Does It Pay To Be Good?

In surveys, customers have long claimed that they’d pay more for ethically produced goods. But is that what happens when they actually buy things? New experiments offer answers.

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A large consumer products company has decided to diversify even further by launching a chain of bistros. While trying to determine how it might distinguish itself from its competitors, the chief marketing officer (CMO) suggests a socially responsible differentiation strategy.

“We could sell ethically produced goods, fair-trade coffee and chocolate, in addition to offering locally produced organic fruits, vegetables and meat,” she suggests.

Knowing that ethical sourcing is likely to increase costs, the company faces some crucial questions: If it pursues a fair trade and socially responsible differentiation strategy, what sort of consumer will it appeal to? Will consumers pay enough extra in price to recoup the greater cost of production? Do all the products need to be fair trade? If less than 100% of them are fair trade, can the company still maintain its socially responsible positioning?

The leading question

Consumers say they like the idea of purchasing ethically produced goods. But will they pay more for them? How much more?

  • Yes, customers will pay a premium for ethically produced goods.
  • Conversely, they will punish companies (by demanding a lower price) that are not seen as ethical.
  • The punishment exacted is greater than the premium customers are willing to pay.
  • Companies needn”t be 100% ethical to be rewarded.

The era of self-interested companies trying to maximize shareholder wealth at any cost appears to have been supplanted by an era of corporate social responsibility, a phrase used to describe a decision by the company’s management to consider the impact their decisions will have on their customers, employees, suppliers and communities, as well as their shareholders.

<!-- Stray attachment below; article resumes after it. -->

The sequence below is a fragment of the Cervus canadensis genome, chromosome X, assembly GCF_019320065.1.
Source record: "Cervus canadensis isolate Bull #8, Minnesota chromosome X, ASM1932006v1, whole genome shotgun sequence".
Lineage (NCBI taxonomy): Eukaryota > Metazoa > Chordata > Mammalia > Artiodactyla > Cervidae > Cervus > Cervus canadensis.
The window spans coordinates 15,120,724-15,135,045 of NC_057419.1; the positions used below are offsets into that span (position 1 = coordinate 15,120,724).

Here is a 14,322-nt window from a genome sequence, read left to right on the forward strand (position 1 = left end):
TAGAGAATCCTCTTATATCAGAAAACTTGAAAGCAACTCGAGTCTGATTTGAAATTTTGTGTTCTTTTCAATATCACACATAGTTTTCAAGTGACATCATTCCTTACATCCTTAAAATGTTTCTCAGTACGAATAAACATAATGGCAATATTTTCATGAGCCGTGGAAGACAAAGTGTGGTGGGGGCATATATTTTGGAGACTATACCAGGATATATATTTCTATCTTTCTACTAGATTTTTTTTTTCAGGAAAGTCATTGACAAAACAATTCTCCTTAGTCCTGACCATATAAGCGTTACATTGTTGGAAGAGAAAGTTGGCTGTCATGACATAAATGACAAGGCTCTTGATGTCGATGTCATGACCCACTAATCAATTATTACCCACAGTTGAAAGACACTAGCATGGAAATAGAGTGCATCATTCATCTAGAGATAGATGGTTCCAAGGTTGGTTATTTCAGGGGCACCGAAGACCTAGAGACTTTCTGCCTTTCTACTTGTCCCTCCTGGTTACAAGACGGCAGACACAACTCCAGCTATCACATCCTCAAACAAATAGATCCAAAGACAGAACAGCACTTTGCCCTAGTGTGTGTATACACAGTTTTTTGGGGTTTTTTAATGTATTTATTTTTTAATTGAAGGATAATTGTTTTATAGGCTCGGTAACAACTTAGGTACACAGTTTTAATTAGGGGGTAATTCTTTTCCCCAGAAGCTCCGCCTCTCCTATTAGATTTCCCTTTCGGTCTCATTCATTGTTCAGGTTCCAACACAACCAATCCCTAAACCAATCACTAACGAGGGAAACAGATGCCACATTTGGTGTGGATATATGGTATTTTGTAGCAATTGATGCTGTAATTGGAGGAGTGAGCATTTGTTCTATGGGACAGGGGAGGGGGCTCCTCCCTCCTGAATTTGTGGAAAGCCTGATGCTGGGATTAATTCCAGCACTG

But as companies consider and strive to limit the negative impact of their operations on society and the environment, some questions remain unanswered: Are consumers willing to reward companies for their positive actions? Will consumers punish them for unethical acts by discounting how much they will pay? And how ethical does a company really need to be to be seen as ethical by consumers? (See “About the Research.”)

About the Research in this article »



1.W.G. Simpson and T. Kohers, “The Link Between Corporate Social and Financial Performance: Evidence from the Banking Industry,”

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Comments (5)
Kheepe L. Moremi
It pays to be good albeit, varying levels of good are "treated the same."
Hillary Mitchell
I agree with annw. I think this lesson can translate into life as well: If you do the right, ethical thing--eventually you will be rewarded. Granted, there are probably some cities where this type of business wouldn't do well. But doing a little market research beforehand could truly make a business like this successful--and eventually (hopefully) could possibly start a consumer trend in loyalty to these types of companies.
People like to do business with those they know and trust. Ethical, fair trade businesses earn this trust faster than businesses that don't factor this in. Perhaps the results are not always immediately evident, but in the long run ethical practices translate to more dollars.
derek mcahon
Yes, I'm not sure the world needs another chain of bistros. The ethical and fairtrade idea was much better.
This is good and important study.  Retailers need to know the volumes of goods which the acceptable pricing applies to.

Alice Peterson
Syrus Global